The icons turn trash, redolent of death, into life-affirming art in several ways. First, by their very existence: for they transform materials that stored munitions intended to kill and maim into celebrations of faith and life. Icons are not “representative” art in the western sense; an icon does not say, “This is what Christ looked like” the way Rembrandt’s famous self-portrait says, “This is what I, Rembrandt, looked like.” Rather, icons are one of those permeable borders or membranes between this world and the supernatural world; icons are intended to “make present” that which they depict. Icons are thus an invitation to leave the death-dealing world and enter the world of resurrected life, the world of divine life — and to do so through the medium of an ammunition box drives the point home in an especially powerful way.

Second, through the sale of Sofia Atlantova’s and Oleksandr Klymenko’s work, the “Icons in Ammo Boxes” project supports the Pirogov First Volunteer Mobile Hospital, which brings medical professionals into the warzone of eastern Ukraine to treat wounded soldiers and civilians. Since its inception, the mobile hospital has served some 50,000 patients, saving or repairing many lives broken by Russian aggression.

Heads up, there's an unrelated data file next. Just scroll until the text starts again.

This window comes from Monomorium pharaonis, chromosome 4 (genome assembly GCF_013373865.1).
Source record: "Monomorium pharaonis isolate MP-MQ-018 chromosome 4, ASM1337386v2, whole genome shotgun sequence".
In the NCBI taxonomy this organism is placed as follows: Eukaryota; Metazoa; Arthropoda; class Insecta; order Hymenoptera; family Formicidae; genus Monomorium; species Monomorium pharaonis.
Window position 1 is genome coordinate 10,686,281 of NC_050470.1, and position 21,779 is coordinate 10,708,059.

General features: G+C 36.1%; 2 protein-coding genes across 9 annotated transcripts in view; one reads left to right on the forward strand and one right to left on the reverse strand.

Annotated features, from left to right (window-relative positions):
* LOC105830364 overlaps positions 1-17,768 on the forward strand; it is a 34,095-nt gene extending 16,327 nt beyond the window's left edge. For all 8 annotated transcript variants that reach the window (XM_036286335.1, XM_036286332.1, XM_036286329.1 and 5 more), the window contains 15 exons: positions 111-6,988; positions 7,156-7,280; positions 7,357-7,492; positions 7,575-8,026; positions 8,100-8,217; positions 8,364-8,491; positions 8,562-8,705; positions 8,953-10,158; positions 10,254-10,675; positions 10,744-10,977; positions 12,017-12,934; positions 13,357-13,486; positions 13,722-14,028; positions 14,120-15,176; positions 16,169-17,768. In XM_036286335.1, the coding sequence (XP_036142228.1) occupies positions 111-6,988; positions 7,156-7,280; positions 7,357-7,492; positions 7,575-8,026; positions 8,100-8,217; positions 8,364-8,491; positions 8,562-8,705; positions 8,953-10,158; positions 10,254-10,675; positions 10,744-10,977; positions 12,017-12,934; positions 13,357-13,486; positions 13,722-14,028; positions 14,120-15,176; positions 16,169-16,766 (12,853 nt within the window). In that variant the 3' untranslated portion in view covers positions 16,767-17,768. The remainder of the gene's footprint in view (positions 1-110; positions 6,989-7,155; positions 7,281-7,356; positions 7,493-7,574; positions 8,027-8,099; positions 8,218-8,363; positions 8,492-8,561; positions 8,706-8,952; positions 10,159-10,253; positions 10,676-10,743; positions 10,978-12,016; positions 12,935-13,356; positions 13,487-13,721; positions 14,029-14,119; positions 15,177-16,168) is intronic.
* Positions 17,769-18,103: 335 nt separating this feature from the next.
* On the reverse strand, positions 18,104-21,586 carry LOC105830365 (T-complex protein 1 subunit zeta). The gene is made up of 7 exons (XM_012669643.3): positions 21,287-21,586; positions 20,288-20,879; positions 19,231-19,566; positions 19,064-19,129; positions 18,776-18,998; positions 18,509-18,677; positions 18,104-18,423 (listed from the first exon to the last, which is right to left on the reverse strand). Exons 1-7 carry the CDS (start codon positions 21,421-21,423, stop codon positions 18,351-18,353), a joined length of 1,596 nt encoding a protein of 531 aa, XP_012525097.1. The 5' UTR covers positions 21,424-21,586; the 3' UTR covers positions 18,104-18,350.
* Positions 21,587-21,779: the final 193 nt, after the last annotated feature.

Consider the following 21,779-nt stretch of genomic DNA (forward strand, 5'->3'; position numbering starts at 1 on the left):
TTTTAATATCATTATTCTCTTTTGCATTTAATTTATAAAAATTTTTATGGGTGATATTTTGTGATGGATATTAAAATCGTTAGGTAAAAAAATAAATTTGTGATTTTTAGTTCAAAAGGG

Archimandrite Cyril Hovorun, who teaches at Loyola Marymount University in Los Angeles, has described the “Icons in Ammo Boxes” project as a kind of transfiguration: “The icons…demonstrate how violence and pain can be transfigured to peace and relief, and actually contribute to this transformation through the work of doctors.” That image strikes me as exactly right. As the transfigured glory of Jesus on Mt. Tabor opens up a vision of human transformation in the Kingdom of God, where “death shall be no more…” (Revelation 21:4), so these icons suggest the transformation of the lethal into the life-giving, even as they support healing here and now.

More about this remarkable mission, and the icons that support it, can be found at http://www.medbat.org.ua/en/buy-icon-save-a-life.

COMING UP: The summer reading list